A member of the Court requested a poll on whether to rehear this case en banc. The poll failed to produce a majority of the court in favor of rehearing. Chief Judge Ervin and Judges Hall, Murnaghan, Wilkins, Michael and Motz voted to rehear this case en banc; Judges Russell, Widener, Niemeyer and Hamilton voted against rehearing this case en banc. Judges Wilkinson, Luttig, and Williams disqualified themselves. Judge Motz wrote a separate dissent, in which Judge Hall, Judge Murnaghan, and Judge Michael joined.

Entered at the direction of Judge Niemeyer for the Court.

MOTZ, Circuit Judge, dissenting from denial of rehearing en banc:

More than forty years ago the Supreme Court unanimously held that a state could not constitutionally provide a "separate but equal" education to African-Americans. Yet in a 2-1 decision, a panel of this court has now held that a state can constitutionally provide a separate--and concededly not even equal--education to women. In my view, this holding is one of exceptional importance, which merits the careful consideration of every eligible member of the court.1 Accordingly, I respectfully dissent from the denial of rehearing en banc.

Judge Phillips' thoughtful dissenting opinion on the merits of this case and Judge Hall's memorable concurring opinion in Faulkner v. Jones, 51 F.3d 440, 450-51 (4th Cir.1995) (Hall, J. concurring) set forth many of the reasons why I believe rehearing is warranted here. To them, I add the following thoughts.

1

The panel majority asserts that the Commonwealth must meet a three prong test: (1) the state's objective must be " 'legitimate and important,' " (2) there must be the " 'requisite direct, substantial relationship between objective and means,' " and (3) there must be "substantive comparability of the mutually exclusive programs provided to men and women." United States v. Commonwealth of Virginia, 44 F.3d 1229, 1235, 1237 (4th Cir.1995) (VMI II ) (quoting Mississippi Univ. for Women v. Hogan, 458 U.S. 718, 724, 102 S.Ct. 3331, 3336, 73 L.Ed.2d 1090 (1982)). Assuming this is the correct constitutional standard,2 the panel majority's application of that standard to the facts of this case is confused and contrary to both law and logic.

2

First, the panel majority appears to identify as the Commonwealth's "legitimate and important" objective the provision of "single-gender education." See VMI II, 44 F.3d at 1237 (the first step is "whether the state's objective of providing single-gender education to its citizens may be considered a legitimate and important governmental objective"; the first inquiry is "whether single-gender education constitutes a legitimate and important governmental objective"). However, in Hogan the Supreme Court expressly held that the single-gender admissions policy of a state-supported nursing school violated the Equal Protection Clause. 458 U.S. at 731, 102 S.Ct. at 3339-40. The Hogan Court may, as the panel majority suggests, have left open the question of whether states could provide single-gender education "in other circumstances," but it clearly did not leave open the question of whether a state-supported single-gender educational program can be constitutionally justified simply because it is a single-gender program. The panel majority itself acknowledges that a "state may not establish a [gender-based] classification for admission ... unrelated to" the purpose of the sort of education that is being provided. VMI II, 44 F.3d at 1238 (emphasis in original). Indeed, it is for this reason that the majority notes that "a classification for ... [a music] conservatory defined by gender would probably not qualify as an appropriate classification." Id. Thus, simply providing single-gender education cannot constitute a state's legitimate and important objective for excluding one gender from a state-financed institution.3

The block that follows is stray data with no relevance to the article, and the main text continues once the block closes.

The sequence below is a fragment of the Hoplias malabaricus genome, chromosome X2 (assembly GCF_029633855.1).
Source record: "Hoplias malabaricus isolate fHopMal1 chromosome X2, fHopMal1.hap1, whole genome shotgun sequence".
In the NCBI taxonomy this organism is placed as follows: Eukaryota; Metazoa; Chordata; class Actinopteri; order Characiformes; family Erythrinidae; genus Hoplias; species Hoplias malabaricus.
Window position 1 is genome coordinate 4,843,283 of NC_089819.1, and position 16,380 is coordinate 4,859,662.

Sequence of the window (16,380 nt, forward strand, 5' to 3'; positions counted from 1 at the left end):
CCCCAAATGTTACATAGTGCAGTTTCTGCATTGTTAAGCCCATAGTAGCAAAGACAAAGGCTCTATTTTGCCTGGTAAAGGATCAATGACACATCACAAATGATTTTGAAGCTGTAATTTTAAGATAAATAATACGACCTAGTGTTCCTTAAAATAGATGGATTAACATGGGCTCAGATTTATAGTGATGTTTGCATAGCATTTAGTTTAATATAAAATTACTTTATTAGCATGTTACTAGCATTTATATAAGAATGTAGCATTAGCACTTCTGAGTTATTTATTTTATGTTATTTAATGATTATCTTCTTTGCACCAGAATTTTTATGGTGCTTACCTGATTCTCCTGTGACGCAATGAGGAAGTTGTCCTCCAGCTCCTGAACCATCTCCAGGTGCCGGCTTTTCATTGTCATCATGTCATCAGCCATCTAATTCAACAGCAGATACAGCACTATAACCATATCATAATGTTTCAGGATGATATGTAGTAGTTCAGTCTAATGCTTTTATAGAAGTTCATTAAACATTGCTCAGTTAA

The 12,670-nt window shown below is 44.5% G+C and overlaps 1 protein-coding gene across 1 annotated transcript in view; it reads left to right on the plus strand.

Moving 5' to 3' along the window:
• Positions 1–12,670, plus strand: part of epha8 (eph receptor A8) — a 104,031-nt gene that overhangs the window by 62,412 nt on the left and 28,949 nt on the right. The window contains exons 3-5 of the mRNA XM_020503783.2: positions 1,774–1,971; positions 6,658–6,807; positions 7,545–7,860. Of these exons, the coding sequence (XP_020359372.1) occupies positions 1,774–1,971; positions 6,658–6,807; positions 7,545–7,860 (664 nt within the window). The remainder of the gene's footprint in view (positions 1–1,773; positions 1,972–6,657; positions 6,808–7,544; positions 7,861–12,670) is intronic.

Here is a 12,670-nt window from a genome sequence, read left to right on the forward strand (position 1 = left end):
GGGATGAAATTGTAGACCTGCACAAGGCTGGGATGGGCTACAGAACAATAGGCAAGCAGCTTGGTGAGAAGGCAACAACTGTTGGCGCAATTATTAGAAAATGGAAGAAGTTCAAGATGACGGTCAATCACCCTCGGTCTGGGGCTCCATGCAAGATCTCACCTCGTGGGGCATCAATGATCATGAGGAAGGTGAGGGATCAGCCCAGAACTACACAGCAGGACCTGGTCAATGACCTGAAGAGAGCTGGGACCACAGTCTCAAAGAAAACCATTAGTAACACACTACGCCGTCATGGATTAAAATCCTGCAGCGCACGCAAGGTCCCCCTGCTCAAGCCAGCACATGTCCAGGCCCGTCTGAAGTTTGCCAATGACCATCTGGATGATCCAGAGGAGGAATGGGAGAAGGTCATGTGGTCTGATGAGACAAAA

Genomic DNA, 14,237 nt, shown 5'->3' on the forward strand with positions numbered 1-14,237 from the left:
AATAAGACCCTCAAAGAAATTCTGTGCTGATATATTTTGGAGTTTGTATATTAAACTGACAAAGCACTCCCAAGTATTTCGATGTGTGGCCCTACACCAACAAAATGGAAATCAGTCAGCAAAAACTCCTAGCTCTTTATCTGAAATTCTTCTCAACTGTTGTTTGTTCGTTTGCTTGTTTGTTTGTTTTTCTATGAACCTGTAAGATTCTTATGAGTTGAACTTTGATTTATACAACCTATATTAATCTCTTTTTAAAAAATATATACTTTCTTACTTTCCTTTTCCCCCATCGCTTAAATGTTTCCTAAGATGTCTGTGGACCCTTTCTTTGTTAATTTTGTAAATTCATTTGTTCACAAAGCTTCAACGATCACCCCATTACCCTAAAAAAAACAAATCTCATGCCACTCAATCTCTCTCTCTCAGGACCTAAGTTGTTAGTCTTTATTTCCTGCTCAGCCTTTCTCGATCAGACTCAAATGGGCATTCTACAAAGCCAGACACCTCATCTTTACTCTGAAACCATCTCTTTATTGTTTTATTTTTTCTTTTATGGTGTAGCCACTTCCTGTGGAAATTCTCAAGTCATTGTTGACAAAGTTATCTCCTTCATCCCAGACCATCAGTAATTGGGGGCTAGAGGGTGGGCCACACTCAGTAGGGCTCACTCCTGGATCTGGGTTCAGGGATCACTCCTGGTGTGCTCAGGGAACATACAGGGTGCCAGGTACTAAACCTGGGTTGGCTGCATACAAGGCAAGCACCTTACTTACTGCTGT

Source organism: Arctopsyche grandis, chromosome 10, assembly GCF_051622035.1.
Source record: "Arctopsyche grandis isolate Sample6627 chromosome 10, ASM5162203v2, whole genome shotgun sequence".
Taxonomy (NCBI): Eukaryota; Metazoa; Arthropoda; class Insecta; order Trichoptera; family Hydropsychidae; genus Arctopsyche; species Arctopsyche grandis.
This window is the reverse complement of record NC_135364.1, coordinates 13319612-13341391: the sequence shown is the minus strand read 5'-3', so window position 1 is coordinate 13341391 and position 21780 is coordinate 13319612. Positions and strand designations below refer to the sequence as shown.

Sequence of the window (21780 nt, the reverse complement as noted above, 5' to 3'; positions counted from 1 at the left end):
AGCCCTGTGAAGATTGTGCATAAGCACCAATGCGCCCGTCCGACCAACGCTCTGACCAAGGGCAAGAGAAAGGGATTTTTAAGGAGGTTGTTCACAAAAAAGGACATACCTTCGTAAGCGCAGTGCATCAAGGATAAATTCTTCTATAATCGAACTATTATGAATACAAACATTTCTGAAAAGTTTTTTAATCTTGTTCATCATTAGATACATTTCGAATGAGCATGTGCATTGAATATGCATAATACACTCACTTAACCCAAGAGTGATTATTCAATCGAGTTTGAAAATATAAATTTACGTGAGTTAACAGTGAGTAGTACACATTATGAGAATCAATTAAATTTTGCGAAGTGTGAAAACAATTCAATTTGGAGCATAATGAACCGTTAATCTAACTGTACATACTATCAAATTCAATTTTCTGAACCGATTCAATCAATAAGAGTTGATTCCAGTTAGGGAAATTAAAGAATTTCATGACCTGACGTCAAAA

3